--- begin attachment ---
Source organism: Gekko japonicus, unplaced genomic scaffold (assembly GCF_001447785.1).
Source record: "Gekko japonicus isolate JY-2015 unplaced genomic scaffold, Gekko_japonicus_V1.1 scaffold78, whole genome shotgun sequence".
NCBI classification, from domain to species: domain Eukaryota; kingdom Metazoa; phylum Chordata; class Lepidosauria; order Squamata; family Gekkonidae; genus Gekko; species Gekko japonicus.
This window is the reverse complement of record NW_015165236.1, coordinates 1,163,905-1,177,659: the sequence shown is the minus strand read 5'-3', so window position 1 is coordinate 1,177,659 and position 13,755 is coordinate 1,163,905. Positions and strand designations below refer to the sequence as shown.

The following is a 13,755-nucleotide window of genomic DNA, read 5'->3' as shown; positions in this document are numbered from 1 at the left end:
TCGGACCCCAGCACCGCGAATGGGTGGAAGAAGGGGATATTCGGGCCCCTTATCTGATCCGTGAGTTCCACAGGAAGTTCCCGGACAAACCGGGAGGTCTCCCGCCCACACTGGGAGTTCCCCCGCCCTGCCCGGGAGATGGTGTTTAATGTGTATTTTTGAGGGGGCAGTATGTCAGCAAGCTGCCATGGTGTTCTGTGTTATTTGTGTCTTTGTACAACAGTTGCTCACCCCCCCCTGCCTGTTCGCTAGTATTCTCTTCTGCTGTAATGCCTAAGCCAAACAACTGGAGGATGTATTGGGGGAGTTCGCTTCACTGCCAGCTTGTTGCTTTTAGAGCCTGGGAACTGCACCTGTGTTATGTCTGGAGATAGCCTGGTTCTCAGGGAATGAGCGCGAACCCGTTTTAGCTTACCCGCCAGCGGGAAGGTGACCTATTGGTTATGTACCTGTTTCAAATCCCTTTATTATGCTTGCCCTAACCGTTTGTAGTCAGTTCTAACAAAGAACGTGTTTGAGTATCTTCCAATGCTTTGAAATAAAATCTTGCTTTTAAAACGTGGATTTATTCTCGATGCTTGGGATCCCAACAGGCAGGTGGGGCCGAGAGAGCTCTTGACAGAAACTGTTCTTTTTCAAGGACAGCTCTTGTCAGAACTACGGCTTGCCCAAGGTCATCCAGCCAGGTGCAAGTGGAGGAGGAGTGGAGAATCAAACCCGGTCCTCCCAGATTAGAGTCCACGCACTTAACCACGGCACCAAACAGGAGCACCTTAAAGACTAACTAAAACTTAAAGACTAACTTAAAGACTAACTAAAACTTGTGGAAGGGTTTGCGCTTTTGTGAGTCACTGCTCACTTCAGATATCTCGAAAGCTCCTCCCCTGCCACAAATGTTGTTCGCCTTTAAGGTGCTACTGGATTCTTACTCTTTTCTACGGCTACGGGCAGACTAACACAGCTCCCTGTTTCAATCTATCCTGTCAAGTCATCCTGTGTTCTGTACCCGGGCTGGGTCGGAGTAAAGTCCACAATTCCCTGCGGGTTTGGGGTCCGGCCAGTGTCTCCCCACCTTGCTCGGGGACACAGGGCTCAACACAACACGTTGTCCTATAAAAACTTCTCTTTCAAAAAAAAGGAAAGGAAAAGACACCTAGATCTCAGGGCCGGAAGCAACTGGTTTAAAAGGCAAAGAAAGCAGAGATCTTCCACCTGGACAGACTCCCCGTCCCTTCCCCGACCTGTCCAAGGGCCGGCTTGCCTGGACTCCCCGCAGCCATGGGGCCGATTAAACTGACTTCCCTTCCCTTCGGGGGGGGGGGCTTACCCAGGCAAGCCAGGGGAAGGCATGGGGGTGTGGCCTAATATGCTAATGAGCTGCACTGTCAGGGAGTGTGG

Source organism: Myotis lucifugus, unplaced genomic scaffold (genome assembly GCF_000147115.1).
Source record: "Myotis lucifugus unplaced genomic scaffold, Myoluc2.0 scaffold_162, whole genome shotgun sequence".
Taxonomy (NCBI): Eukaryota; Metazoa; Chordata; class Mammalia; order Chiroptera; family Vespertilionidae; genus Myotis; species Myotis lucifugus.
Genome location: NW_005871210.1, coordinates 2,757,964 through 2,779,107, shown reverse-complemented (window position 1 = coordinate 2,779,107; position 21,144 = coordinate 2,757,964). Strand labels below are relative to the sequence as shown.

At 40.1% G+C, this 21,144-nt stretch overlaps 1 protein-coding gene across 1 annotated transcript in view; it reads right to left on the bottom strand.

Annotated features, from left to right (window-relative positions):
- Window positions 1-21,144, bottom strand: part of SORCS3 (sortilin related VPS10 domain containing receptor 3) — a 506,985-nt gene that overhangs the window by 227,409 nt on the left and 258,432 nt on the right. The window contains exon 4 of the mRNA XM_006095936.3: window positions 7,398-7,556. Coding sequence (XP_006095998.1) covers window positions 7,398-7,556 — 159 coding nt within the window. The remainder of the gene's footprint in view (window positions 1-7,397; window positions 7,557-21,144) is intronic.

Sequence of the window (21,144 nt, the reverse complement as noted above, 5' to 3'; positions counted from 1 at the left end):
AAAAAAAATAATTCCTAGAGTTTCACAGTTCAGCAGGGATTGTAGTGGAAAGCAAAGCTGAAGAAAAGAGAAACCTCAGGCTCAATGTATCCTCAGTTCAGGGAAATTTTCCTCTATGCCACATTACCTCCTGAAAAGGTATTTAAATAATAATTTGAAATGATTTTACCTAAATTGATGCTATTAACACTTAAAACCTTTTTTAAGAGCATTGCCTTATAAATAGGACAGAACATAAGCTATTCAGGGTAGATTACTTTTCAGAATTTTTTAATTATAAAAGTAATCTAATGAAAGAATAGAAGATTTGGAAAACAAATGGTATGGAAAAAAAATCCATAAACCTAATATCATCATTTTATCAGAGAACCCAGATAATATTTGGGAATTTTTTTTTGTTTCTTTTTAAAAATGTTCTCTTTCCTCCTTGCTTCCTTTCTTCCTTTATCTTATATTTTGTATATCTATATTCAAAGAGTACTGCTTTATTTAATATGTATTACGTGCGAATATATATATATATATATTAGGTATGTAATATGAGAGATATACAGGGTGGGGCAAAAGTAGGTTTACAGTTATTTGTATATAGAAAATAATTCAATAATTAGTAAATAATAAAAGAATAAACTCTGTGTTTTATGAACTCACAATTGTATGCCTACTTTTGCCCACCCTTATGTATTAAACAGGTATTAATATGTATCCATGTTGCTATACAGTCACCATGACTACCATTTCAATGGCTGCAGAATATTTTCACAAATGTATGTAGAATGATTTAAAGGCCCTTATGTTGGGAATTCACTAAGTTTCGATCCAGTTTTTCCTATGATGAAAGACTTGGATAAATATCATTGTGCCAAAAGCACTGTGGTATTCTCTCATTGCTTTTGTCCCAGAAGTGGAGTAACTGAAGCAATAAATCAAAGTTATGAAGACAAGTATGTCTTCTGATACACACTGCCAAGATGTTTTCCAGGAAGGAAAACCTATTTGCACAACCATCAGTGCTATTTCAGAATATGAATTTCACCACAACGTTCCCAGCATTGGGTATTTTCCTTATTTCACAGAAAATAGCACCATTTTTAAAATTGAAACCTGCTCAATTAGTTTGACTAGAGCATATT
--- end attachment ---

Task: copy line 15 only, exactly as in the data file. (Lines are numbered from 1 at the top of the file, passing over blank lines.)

AAAAAAAATAATTCCTAGAGTTTCACAGTTCAGCAGGGATTGTAGTGGAAAGCAAAGCTGAAGAAAAGAGAAACCTCAGGCTCAATGTATCCTCAGTTCAGGGAAATTTTCCTCTATGCCACATTACCTCCTGAAAAGGTATTTAAATAATAATTTGAAATGATTTTACCTAAATTGATGCTATTAACACTTAAAACCTTTTTTAAGAGCATTGCCTTATAAATAGGACAGAACATAAGCTATTCAGGGTAGATTACTTTTCAGAATTTTTTAATTATAAAAGTAATCTAATGAAAGAATAGAAGATTTGGAAAACAAATGGTATGGAAAAAAAATCCATAAACCTAATATCATCATTTTATCAGAGAACCCAGATAATATTTGGGAATTTTTTTTTGTTTCTTTTTAAAAATGTTCTCTTTCCTCCTTGCTTCCTTTCTTCCTTTATCTTATATTTTGTATATCTATATTCAAAGAGTACTGCTTTATTTAATATGTATTACGTGCGAATATATATATATATATATTAGGTATGTAATATGAGAGATATACAGGGTGGGGCAAAAGTAGGTTTACAGTTATTTGTATATAGAAAATAATTCAATAATTAGTAAATAATAAAAGAATAAACTCTGTGTTTTATGAACTCACAATTGTATGCCTACTTTTGCCCACCCTTATGTATTAAACAGGTATTAATATGTATCCATGTTGCTATACAGTCACCATGACTACCATTTCAATGGCTGCAGAATATTTTCACAAATGTATGTAGAATGATTTAAAGGCCCTTATGTTGGGAATTCACTAAGTTTCGATCCAGTTTTTCCTATGATGAAAGACTTGGATAAATATCATTGTGCCAAAAGCACTGTGGTATTCTCTCATTGCTTTTGTCCCAGAAGTGGAGTAACTGAAGCAATAAATCAAAGTTATGAAGACAAGTATGTCTTCTGATACACACTGCCAAGATGTTTTCCAGGAAGGAAAACCTATTTGCACAACCATCAGTGCTATTTCAGAATATGAATTTCACCACAACGTTCCCAGCATTGGGTATTTTCCTTATTTCACAGAAAATAGCACCATTTTTAAAATTGAAACCTGCTCAATTAGTTTGACTAGAGCATATT